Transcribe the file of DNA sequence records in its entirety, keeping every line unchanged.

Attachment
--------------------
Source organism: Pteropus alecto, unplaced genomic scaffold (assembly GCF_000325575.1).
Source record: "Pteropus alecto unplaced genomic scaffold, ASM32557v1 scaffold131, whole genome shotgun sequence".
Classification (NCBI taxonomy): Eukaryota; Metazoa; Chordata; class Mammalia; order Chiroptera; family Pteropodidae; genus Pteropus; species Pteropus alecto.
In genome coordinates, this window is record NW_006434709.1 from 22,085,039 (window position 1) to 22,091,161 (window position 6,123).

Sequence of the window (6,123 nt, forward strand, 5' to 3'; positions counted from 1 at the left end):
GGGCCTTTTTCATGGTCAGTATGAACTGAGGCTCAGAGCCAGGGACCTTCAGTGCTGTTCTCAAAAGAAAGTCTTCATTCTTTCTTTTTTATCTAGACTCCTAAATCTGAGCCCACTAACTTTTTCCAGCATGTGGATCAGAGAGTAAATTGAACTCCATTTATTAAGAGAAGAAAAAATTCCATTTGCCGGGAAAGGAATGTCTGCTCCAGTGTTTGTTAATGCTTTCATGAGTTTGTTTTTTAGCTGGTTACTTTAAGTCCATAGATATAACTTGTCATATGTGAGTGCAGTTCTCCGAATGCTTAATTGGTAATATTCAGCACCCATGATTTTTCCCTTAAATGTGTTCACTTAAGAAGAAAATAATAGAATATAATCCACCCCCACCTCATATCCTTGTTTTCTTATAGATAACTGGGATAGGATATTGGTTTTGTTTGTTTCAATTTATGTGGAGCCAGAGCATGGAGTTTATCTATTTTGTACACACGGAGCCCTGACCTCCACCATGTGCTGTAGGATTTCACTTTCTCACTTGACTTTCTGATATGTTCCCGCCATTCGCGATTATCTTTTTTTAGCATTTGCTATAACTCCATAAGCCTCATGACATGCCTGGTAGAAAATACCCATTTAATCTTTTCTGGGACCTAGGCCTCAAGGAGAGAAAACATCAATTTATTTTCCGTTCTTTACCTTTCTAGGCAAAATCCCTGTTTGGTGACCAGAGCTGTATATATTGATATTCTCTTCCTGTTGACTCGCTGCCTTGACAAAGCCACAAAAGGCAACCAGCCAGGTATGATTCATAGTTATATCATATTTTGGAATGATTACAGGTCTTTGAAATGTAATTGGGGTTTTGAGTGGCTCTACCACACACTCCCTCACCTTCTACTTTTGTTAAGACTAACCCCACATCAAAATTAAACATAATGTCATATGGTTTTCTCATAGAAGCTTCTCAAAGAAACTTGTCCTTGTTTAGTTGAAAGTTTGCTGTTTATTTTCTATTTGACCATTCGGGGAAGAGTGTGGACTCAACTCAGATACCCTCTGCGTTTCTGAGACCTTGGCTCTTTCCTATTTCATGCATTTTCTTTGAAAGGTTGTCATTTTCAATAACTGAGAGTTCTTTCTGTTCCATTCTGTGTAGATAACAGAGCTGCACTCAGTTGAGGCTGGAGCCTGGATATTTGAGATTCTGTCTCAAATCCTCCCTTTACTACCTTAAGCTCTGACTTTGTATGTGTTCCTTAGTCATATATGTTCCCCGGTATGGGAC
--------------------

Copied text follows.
Source organism: Pteropus alecto, unplaced genomic scaffold (assembly GCF_000325575.1).
Source record: "Pteropus alecto unplaced genomic scaffold, ASM32557v1 scaffold131, whole genome shotgun sequence".
Classification (NCBI taxonomy): Eukaryota; Metazoa; Chordata; class Mammalia; order Chiroptera; family Pteropodidae; genus Pteropus; species Pteropus alecto.
In genome coordinates, this window is record NW_006434709.1 from 22,085,039 (window position 1) to 22,091,161 (window position 6,123).

Sequence of the window (6,123 nt, forward strand, 5' to 3'; positions counted from 1 at the left end):
GGGCCTTTTTCATGGTCAGTATGAACTGAGGCTCAGAGCCAGGGACCTTCAGTGCTGTTCTCAAAAGAAAGTCTTCATTCTTTCTTTTTTATCTAGACTCCTAAATCTGAGCCCACTAACTTTTTCCAGCATGTGGATCAGAGAGTAAATTGAACTCCATTTATTAAGAGAAGAAAAAATTCCATTTGCCGGGAAAGGAATGTCTGCTCCAGTGTTTGTTAATGCTTTCATGAGTTTGTTTTTTAGCTGGTTACTTTAAGTCCATAGATATAACTTGTCATATGTGAGTGCAGTTCTCCGAATGCTTAATTGGTAATATTCAGCACCCATGATTTTTCCCTTAAATGTGTTCACTTAAGAAGAAAATAATAGAATATAATCCACCCCCACCTCATATCCTTGTTTTCTTATAGATAACTGGGATAGGATATTGGTTTTGTTTGTTTCAATTTATGTGGAGCCAGAGCATGGAGTTTATCTATTTTGTACACACGGAGCCCTGACCTCCACCATGTGCTGTAGGATTTCACTTTCTCACTTGACTTTCTGATATGTTCCCGCCATTCGCGATTATCTTTTTTTAGCATTTGCTATAACTCCATAAGCCTCATGACATGCCTGGTAGAAAATACCCATTTAATCTTTTCTGGGACCTAGGCCTCAAGGAGAGAAAACATCAATTTATTTTCCGTTCTTTACCTTTCTAGGCAAAATCCCTGTTTGGTGACCAGAGCTGTATATATTGATATTCTCTTCCTGTTGACTCGCTGCCTTGACAAAGCCACAAAAGGCAACCAGCCAGGTATGATTCATAGTTATATCATATTTTGGAATGATTACAGGTCTTTGAAATGTAATTGGGGTTTTGAGTGGCTCTACCACACACTCCCTCACCTTCTACTTTTGTTAAGACTAACCCCACATCAAAATTAAACATAATGTCATATGGTTTTCTCATAGAAGCTTCTCAAAGAAACTTGTCCTTGTTTAGTTGAAAGTTTGCTGTTTATTTTCTATTTGACCATTCGGGGAAGAGTGTGGACTCAACTCAGATACCCTCTGCGTTTCTGAGACCTTGGCTCTTTCCTATTTCATGCATTTTCTTTGAAAGGTTGTCATTTTCAATAACTGAGAGTTCTTTCTGTTCCATTCTGTGTAGATAACAGAGCTGCACTCAGTTGAGGCTGGAGCCTGGATATTTGAGATTCTGTCTCAAATCCTCCCTTTACTACCTTAAGCTCTGACTTTGTATGTGTTCCTTAGTCATATATGTTCCCCGGTATGGGAC